What fun would a movie about cars be if there wasn't some sort of credulity-straining mechanical miracle at the end of the second act? In Tokyo Drift, that miracle occurs in one overnight wrenching session as hero "Shaun Boswell" yanks the transplanted 2.6-liter Nissan Skyline RB26DETT inline-six and five-speed transmission out of his wrecked S15 Silvia and swaps the combo into his father's restored '67 Mustang fastback, thus creating the "ultimate" drift machine with which to confront the Drift King in the climactic third act. Um, yeah, sure ... that's likely.
Dennis McCarthy's crew did in fact create a Mustang powered by an RB26DETT for the film. Tri-C Engineering and Sean Morris of RB Motoring mocked up the swap by using an engine from one of the R34 GT-Rs from 2 Fast 2 Furious. However, it took this team of experts far longer than one night to pull off this high-tech to paleo-tech swap and make it all work, but it runs pretty dang well-good enough for the drifting action shots you see here. In the movie, the Mustangs used in the heavy drifting stunts were actually powered by small-block Ford V-8s, since only one RB-powered 'Stang was built.
Except for the adoption of a hand-fabricated single-turbo system incorporating a Turbonetics T460-1 turbo and a Spearco intercooler, the Skyline engine is essentially stock. After traveling through the Nissan transmission the power goes to a Currie-built Ford 9-inch solid rear axle running a spool differential. On the chassis dyno it spun the rollers to the tune of 340.2 wheel-hp at 7300 rpm on low boost. When was the last time any engine in a '67 Mustang turned 7300 rpm without grenading? And that's a lot better than the 280 crank horsepower the engine was rated at when it was installed in some Skyline many years ago. In addition to the big engines, two calipers were employed on the rear brakes (one a hydraulically powered e-brake), to help the Mustangs get sideways.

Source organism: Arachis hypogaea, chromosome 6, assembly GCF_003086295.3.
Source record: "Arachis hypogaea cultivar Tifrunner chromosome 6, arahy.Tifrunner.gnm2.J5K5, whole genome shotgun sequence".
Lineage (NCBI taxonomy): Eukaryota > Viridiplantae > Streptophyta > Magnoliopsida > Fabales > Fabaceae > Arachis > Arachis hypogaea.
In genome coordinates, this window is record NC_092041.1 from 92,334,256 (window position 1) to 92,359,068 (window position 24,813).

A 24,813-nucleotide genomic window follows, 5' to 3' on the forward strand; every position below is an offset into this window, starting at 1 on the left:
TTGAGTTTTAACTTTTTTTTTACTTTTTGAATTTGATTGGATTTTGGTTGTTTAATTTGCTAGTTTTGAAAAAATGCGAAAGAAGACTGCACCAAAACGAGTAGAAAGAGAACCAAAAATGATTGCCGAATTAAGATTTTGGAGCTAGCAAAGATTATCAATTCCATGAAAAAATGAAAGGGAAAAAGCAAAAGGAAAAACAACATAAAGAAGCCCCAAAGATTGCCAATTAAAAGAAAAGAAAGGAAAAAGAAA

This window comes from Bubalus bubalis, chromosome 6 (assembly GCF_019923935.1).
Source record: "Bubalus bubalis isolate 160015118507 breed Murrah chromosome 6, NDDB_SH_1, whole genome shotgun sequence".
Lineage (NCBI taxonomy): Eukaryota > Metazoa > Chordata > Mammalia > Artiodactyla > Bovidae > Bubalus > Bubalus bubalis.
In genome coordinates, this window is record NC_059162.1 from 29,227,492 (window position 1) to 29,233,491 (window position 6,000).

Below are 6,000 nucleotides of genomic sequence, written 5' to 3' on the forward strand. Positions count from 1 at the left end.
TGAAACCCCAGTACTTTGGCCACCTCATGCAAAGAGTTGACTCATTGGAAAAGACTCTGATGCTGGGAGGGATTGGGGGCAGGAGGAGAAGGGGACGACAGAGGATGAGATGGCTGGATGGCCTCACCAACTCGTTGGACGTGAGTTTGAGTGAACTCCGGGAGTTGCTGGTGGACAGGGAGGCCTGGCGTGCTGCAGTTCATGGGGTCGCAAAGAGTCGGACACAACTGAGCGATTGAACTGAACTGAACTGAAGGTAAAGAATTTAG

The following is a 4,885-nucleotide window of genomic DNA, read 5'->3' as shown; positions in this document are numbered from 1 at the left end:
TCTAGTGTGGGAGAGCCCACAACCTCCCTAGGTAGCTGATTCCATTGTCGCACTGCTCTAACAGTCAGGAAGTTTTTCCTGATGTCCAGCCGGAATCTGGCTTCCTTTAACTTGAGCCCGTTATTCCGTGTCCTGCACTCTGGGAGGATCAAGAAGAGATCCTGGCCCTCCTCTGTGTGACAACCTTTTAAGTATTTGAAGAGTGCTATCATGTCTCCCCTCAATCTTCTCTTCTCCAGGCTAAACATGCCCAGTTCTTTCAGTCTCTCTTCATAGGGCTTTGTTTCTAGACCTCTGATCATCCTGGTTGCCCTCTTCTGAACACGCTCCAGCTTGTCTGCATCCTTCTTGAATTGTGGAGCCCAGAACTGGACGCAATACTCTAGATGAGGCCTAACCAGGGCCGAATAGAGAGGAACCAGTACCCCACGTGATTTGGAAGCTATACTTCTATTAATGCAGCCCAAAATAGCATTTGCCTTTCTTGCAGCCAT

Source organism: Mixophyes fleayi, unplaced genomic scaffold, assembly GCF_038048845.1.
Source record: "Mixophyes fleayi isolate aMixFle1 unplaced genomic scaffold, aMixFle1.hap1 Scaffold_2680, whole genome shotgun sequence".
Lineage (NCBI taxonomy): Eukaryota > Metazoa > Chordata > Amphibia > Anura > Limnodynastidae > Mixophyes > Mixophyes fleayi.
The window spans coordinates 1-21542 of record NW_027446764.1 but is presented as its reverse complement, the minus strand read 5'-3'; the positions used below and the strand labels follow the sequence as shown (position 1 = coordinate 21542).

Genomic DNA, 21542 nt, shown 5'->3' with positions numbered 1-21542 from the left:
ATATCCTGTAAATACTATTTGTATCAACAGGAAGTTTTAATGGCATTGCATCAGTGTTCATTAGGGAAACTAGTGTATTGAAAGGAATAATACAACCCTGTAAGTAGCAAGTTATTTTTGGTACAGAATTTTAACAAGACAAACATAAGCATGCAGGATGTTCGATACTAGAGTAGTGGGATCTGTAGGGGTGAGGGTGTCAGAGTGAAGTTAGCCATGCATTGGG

Just as in the story, the Volk Racing 19-inch GT-7 wheels can be swapped over, as the Mustang and S15 share almost identical bolt patterns and offsets. Volks aren't usually musclecar wear, but they look okay on this car shod with Toyo Proxes T1R tires in 245/35R19 size up front and 285/35R19 in the rear. On low boost, the RB-powered Mustang hooked pretty well with those meats to hit 60 mph in 5.38 seconds and cream the quarter-mile in 13.36 seconds at 109.83 mph, faster than any of the pushrod V-8 powered copy cars.
Of course, wouldn't it better if all the world's RB26DETTs were left in Skylines?
1967 Ford Mustang
Engine Code: RB26DETT
Type: 2568cc inline-6, aluminum head and cast-iron block
External Mods: T460-1 turbo, modified GReddy exhaust manifold, custom engine mounts and turbo plumbing, Spearco intercooler, fake magnaflow exhaust canister, Be Cool aluminum radiotor and electric fans
Engine Management Mods: AEM EMS, Fuel Safe fuel cell, GT-R fuel system, Earl's custom plumbing
Layout: Longitudinal front engine, rear-wheel drive
Drivetrain Mods: ACT clutch, Skyline GTS transmission, Currie Enterprises Ford 9-in. rearend, custom driveshaft
Front: Global West upper and lower control arms, coil-over conversion, and subframe connectors
Rear: KYB shocks
Front: Wilwood 4-piston
Rear: Wilwood 2-piston with dual rear calipers
Wheels: Volk Racing GT-7, 19x9-in. (F), 19x10-in. (R)
Tires: Toyo Proxes T1R, 245/35ZR19 (F), 285/35ZR19 (R)
Body: Jack's Autobody custom paint
Auto Meter gauges, Flaming River steering wheel, Deist seat belts, Year One seats, Hurst shifter, custom rollcage